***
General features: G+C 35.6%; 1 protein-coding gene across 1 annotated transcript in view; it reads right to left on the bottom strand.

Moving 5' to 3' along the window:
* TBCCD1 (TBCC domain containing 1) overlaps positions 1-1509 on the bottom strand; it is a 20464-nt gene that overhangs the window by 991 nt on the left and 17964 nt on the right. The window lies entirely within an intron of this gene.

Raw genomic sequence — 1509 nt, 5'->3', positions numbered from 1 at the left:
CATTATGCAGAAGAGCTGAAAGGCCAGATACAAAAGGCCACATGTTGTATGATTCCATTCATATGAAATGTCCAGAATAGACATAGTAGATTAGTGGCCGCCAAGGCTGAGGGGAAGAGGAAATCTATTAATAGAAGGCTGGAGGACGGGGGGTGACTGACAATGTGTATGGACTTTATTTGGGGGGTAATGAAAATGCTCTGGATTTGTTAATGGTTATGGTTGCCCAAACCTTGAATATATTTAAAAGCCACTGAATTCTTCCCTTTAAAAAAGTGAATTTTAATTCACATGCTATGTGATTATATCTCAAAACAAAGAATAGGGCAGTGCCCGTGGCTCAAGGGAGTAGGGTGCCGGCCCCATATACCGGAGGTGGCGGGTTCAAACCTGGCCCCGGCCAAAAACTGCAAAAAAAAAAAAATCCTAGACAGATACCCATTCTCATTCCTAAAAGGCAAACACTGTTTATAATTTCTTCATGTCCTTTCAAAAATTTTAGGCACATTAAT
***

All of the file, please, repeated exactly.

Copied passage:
General features: G+C 35.6%; 1 protein-coding gene across 1 annotated transcript in view; it reads right to left on the bottom strand.

Moving 5' to 3' along the window:
* TBCCD1 (TBCC domain containing 1) overlaps positions 1-1509 on the bottom strand; it is a 20464-nt gene that overhangs the window by 991 nt on the left and 17964 nt on the right. The window lies entirely within an intron of this gene.

Raw genomic sequence — 1509 nt, 5'->3', positions numbered from 1 at the left:
CATTATGCAGAAGAGCTGAAAGGCCAGATACAAAAGGCCACATGTTGTATGATTCCATTCATATGAAATGTCCAGAATAGACATAGTAGATTAGTGGCCGCCAAGGCTGAGGGGAAGAGGAAATCTATTAATAGAAGGCTGGAGGACGGGGGGTGACTGACAATGTGTATGGACTTTATTTGGGGGGTAATGAAAATGCTCTGGATTTGTTAATGGTTATGGTTGCCCAAACCTTGAATATATTTAAAAGCCACTGAATTCTTCCCTTTAAAAAAGTGAATTTTAATTCACATGCTATGTGATTATATCTCAAAACAAAGAATAGGGCAGTGCCCGTGGCTCAAGGGAGTAGGGTGCCGGCCCCATATACCGGAGGTGGCGGGTTCAAACCTGGCCCCGGCCAAAAACTGCAAAAAAAAAAAAATCCTAGACAGATACCCATTCTCATTCCTAAAAGGCAAACACTGTTTATAATTTCTTCATGTCCTTTCAAAAATTTTAGGCACATTAAT